The Travels of Niccolao Manucci



It’s an instinct that’s as old as man himself – the drive to leave home, see what else is out there, perhaps somewhere better to settle than the place you call home. Many a traveller has pushed geographical boundaries, to trade, spread religions, extend political influence and build ties with neighbouring countries.

Often, the accounts they left behind were riveting – telling us as much about what they saw as the prism through which they saw the new lands they reached and the people they encountered. But more than just engrossing reading, their accounts are also a valuable repository of history because they took down tiny details that no Indian would bother to write about, everyday activities, habits and customs that might otherwise have been lost to time.

Storia Do Mogor
Storia Do Mogor|Wikimedia Commons

Details like these, including some entertaining insights, form the memoirs of Niccolao Manucci, a fascinating and versatile traveller, whose adventures in India are fit for a work of fiction. Born in Venice in 1638, Manucci spent almost all his adult life in India and breathed his last in Chennai c. 1720. He arrived in Surat as a 17-year-old in 1656 and never went back.


He was in India for over more than 60 years!

Manucci’s life itself was full of twists and turns. Being Italian, he wasn’t a part of a particular European imperial presence and could thus choose his loyalties. He travelled the length and breadth of the country and had many allegiances. Over more than 60 years in India, he worked for the Mughals, Portuguese, British and at times was a free agent.

For a long time, Manucci’s life was shrouded in mystery till UCLA scholar Sanjay Subrahmanyam pieced it together and gave us a timeline of his life. On first arriving in Surat in 1656, he joined the Mughal army under Dara Shukoh as an artilleryman. In his first decade in India and after Dara’s execution, he travelled to Patna, Bengal, Agra and Delhi, eventually joining the service of Raja Jai Singh. ‘The most sumptuous of European courts cannot compare in richness and magnificence with the lustre beheld in Indian courts’ is what he said about the Mughal court.

Dara Shukoh with philosophers, painted by Bichitr
Dara Shukoh with philosophers, painted by Bichitr|Wikimedia Commons

In 1666, Manucci left Mughal service, and attempt to try his luck in the Portuguese settlements of Bassein (present-day Vasai) and Goa. During this time, he had reinvented himself as a doctor with the help of books sent by his relatives as well as local vaids and hakims, and attached himself to Mughal princes as a ‘physician’.

But that game plan didn’t last long as Manucci returned to Daman and Bandra with the Portuguese. Despite being in their service for a long time, he had great contempt for them.


He served the Mughals as a physician to Prince Shah Alam in the Deccan

However, this move to Portuguese territories didn’t last long as in 1678, Manucci suffered losses in a shipwreck and returned to Mughal service as a physician to Prince Shah Alam in the Deccan. From 1682 to 1686, he again see-sawed between the Mughals and the Portuguese, distrusted by the former and having altercations with the latter, before settling in Chennai and marrying a English Catholic widow, Elizabeth Hartley Clarke, in October 1686.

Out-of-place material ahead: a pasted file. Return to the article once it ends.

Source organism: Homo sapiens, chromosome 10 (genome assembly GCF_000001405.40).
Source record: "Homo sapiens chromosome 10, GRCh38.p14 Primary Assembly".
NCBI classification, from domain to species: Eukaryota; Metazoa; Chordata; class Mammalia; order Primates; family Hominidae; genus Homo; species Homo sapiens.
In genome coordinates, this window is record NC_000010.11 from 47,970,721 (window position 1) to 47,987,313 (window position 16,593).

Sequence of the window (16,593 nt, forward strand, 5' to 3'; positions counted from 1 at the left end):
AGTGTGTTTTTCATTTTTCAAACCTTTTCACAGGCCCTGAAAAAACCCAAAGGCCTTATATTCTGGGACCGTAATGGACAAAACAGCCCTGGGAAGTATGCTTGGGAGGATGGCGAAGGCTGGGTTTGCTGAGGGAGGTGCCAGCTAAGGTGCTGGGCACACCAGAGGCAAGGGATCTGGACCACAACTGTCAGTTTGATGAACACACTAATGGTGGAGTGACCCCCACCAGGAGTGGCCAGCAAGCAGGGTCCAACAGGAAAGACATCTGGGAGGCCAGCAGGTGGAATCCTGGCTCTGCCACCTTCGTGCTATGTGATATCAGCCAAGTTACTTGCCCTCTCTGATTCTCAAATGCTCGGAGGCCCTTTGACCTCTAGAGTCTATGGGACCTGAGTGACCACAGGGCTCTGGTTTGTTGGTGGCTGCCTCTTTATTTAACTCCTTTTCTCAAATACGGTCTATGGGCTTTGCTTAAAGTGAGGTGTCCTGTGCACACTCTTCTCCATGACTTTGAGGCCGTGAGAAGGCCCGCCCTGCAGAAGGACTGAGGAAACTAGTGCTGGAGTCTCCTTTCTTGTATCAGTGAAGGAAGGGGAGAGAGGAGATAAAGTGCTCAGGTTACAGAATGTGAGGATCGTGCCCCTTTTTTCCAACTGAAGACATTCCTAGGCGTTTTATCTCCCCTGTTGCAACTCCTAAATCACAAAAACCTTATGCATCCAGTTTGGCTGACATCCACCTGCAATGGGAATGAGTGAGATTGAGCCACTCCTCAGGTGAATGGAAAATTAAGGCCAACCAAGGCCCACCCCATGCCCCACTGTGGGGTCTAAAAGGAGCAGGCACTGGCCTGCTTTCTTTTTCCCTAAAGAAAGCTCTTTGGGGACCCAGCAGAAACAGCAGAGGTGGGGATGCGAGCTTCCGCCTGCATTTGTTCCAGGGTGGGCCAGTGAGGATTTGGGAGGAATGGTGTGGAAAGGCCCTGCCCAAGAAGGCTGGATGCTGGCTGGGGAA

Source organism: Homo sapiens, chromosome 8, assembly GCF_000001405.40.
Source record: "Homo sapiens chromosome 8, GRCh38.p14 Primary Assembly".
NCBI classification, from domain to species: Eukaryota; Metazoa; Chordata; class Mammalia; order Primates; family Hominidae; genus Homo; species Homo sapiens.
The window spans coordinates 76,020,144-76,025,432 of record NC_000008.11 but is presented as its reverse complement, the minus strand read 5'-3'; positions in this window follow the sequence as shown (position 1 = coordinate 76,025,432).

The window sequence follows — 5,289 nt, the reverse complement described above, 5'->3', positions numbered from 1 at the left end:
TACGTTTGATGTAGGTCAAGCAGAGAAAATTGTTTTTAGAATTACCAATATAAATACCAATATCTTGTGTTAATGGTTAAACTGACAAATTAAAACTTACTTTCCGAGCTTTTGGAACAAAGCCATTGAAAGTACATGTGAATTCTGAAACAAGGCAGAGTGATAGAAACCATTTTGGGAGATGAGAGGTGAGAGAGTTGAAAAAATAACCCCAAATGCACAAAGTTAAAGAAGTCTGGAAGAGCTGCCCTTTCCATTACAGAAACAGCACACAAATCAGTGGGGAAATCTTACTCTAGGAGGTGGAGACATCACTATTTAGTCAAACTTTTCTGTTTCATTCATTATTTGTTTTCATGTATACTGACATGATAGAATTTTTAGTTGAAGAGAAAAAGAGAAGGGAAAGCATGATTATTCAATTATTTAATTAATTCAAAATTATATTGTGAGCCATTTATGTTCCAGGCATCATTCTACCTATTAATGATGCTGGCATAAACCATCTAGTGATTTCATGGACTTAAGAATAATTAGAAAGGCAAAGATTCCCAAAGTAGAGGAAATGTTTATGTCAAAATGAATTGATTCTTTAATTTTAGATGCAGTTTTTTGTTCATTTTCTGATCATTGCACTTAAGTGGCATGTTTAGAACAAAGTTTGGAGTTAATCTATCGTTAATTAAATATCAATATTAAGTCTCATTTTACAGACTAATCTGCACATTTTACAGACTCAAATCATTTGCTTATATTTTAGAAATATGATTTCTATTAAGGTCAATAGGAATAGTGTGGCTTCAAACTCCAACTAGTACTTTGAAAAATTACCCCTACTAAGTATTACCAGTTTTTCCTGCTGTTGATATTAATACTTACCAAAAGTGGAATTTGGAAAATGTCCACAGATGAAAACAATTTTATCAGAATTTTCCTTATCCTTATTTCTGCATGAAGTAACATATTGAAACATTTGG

Manucci occasionally served the East India Company and the Mughal administration in Arcot and enjoyed good relations with some of the British governors. From this point, he lived primarily in Madras, focusing on writing and getting his memoirs published.

Plan of Fort St George and the city of Madras, 1726
Plan of Fort St George and the city of Madras, 1726|Wikimedia Commons

He was complimentary towards the English, particularly those whom he met in Madras and also had a preference for the French. When it came to natives of the land, his contempt was blatant. He recommended against life in India for all Europeans and is meant for all natives, although he preferred life with the Mughals as opposed to life with the Gentiles (Hindus)!


He preferred life with the Mughals as opposed to life with the Hindus

In 1700, Manucci sent his memoirs to Paris, where they ended up in the hands of the Jesuits. In 1705, François Catrou (1659–1737), a monk suppressed the memoirs and wrote a distorted version of the text as ‘Histoire générale de l’empire du Mogol depuis sa fondation, sur les mémoires portugais de M. Manouchi’ (Paris, 1705). This made Manucci livid, and although he made efforts to have his memoirs published for the rest of his life, the first proper translation somewhat true to his original would appear only in 1907.

In 1706, after the death of his wife, Manucci sold his house in Madras and divided his time between Pondicherry and Madras, interestingly territories under the control of the French and British, respectively. He died in 1720, which is known because his will was deposited in Pondicherry in August 1720 by a Capuchin monk, Father Thomas.

Pondicherry
Pondicherry

Manucci and his work had fallen into obscurity till it was translated into English by William Irvine of the Bengal Civil Services in the early 1900s and published in 1907 as Storia do Mogor or Mogul India; 1653 - 1708. The text, written in Portuguese by an Italian living in India, was first popularised by a French adaptation and finally an English translation!

Traveller, hustler, observer, ‘doctor’, emissary and soldier, Manucci wore many hats during his time in India. But one thing is certain, he lived in exciting times!

Catch the observations made by Manucci in his memoirs here

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